Let's hear it for the politicians
Washington — Politics is always, it seems, getting an unfair rap. What one hears more than anything is that ''there's too much politics.'' The assumption is that if politics were somehow eliminated from the governing process, the country would move along splendidly.
What is not perceived is that politics actually is the process. It is among other things the debate that goes on constantly among the American people on a multitude of issues. Politicians enter the debate, state their positions, and seek to make the most of their public exposure.
As a number of Democrats now enter the presidential political arena, the criticism one hears is, ''Why so early?''
Perhaps it is never too early for the presidential sweepstakes. Yes, it may get boring. Yes, the voters may well be tuckered out by the candidates and their rhetoric even before the 1984 presidential year begins.
But the fact of the matter is that the debate over issues is a continuing process, and the candidates can and often do contribute to the enlightenment that helps to make that interchange of ideas useful.
Take the nuclear-freeze issue. Its beginnings in the United States can be traced to college campuses and to those often referred to as part of the ''liberal community.'' But the issue really began to take on force when political leaders like Messrs. Kennedy, Hatfield, and some of the early presidential candidates, particularly Alan Cranston, began to call for the US to take steps leading up to a freeze.
Just a lot of useless jabber? Some who opposed the freeze would say so. But it already has had an effect. Listen to the President. To counter the pro-freeze movement Mr. Reagan, as early as his speech in Eureka, Ill., last year, started moving toward a new position on nuclear arms: His early bellicosity toward the Soviets was over. He began coming up with some specific bargaining positions with which to help bring about a nuclear arms pact with Moscow.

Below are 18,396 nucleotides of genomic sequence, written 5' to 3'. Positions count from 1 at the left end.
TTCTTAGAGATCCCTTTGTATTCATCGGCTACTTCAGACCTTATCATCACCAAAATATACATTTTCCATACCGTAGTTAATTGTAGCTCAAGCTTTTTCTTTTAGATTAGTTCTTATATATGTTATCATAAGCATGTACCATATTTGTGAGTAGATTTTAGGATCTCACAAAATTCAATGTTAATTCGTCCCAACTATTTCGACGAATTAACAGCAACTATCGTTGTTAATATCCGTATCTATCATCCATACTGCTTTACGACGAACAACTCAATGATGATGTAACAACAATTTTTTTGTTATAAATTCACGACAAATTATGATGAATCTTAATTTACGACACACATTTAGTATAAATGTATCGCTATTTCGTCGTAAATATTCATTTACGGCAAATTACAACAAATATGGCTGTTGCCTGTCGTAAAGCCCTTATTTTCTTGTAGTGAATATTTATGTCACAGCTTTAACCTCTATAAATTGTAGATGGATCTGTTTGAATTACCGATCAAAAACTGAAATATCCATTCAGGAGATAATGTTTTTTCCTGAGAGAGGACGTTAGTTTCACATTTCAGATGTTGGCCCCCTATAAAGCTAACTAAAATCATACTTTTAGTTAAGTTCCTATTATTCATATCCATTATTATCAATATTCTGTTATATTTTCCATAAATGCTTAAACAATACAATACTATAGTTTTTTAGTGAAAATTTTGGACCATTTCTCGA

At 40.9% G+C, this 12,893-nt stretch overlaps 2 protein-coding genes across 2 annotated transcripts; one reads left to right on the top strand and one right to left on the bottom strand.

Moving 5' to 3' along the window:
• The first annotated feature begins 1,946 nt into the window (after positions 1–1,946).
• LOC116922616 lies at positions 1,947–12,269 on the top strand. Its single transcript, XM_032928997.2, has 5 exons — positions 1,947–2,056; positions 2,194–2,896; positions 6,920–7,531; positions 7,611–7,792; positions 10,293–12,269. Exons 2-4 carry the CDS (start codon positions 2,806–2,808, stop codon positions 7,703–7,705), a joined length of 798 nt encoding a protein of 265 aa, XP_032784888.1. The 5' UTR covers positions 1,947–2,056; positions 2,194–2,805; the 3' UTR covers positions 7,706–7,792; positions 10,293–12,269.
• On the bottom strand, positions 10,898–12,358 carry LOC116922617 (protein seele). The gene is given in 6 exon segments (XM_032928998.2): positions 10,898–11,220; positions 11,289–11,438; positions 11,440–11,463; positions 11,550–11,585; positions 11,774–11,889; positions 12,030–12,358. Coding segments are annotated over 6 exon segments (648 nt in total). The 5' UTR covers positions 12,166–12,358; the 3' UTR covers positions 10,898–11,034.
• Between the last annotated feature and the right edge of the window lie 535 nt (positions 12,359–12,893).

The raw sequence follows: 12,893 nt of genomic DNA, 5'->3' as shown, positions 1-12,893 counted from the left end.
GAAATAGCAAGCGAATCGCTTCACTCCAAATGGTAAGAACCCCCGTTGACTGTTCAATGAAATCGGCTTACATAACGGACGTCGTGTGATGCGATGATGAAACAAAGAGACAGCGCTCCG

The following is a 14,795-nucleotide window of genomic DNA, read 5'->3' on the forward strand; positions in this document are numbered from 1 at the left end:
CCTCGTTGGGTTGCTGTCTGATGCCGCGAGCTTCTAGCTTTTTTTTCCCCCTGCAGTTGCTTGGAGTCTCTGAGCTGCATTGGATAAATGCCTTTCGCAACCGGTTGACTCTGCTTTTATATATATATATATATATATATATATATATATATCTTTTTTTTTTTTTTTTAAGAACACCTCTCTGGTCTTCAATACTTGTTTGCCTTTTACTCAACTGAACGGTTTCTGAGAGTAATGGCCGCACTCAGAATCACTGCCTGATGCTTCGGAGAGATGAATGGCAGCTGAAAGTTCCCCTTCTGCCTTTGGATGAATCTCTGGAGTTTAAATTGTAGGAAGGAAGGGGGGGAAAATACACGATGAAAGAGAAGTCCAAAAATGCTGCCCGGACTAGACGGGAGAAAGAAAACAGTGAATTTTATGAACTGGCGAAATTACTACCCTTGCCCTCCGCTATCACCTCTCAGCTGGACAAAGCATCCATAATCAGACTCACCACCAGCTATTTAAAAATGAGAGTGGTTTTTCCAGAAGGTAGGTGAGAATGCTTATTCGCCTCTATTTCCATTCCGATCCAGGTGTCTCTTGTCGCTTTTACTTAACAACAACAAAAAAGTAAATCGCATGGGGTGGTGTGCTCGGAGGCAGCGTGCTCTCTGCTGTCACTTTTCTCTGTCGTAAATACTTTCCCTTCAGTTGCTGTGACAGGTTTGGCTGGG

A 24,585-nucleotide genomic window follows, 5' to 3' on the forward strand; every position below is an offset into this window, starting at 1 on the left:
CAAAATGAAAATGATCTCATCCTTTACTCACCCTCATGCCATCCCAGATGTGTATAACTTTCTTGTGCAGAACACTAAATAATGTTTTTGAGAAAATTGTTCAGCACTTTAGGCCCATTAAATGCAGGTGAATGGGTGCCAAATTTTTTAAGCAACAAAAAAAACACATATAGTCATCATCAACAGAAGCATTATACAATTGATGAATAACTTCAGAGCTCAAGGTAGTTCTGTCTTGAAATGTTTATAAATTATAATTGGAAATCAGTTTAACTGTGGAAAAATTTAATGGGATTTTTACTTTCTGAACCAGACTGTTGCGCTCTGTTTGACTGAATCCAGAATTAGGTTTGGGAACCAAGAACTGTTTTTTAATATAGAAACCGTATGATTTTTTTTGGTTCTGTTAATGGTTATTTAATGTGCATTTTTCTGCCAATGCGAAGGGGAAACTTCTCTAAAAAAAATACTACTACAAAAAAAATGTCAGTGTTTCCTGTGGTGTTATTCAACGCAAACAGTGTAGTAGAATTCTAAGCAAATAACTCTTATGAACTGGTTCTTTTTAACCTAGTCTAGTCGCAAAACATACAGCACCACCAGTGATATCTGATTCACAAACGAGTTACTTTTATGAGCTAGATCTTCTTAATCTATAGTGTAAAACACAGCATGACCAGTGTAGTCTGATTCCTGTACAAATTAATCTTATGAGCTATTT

No, the President hasn't backed away from his campaign rhetoric on missiles. He still is looking for an actual cutback in missiles, not a cap. But he is talking softer to the Soviets now. And this new reasonableness reflects a relatively new position. He will at least listen to the Soviets on the possibility of reaching agreements that may fall short of his hope for overall reductions. That is the message Vice-President Bush conveyed on his recent trip to Europe.
And now some very knowledgeable observers in Washington predict that the President, perhaps before the year is over, will hammer out a nuclear arms agreement with the Soviets - one that will at least quiet the fears of those who foresee a runaway arms race ending in inevitable tragedy.
Now the Democratic candidates are running around the country, particularly in Iowa and New Hampshire where the early contests will be held, talking, shaking hands, raising money. It can be argued that this is turning the race for the presidency into a tiresome bore even before it really begins.
But listen to what Messrs. Mondale, Hart, Glenn, Hollings, Askew, Cranston are saying. They are deploring the lot of the farmer, for one. So the farmer's problems are moving into the headlines.
Is this useless rhetoric? Or has it helped trigger the President's new farm bill with help for the ailing farmer? It can be argued the latter.
Take joblessness in America. It has been here for sometime, and Mr. Reagan has been aware of it. But with all these Democrats now underscoring the depth of the recession - and the hardship it is causing - the President has come around to supporting a jobs bill. He insists that he is not creating a public works program. But his jobs bill is a compromise - or Tip O'Neill wouldn't be buying it.
No one said that the democratic process should always be exciting or interesting. But if it is to work there must be a perpetual interchange of public opinion. Thus politics, in the sense of continuing debate, must go on. It is the job of the politicians to articulate the issues.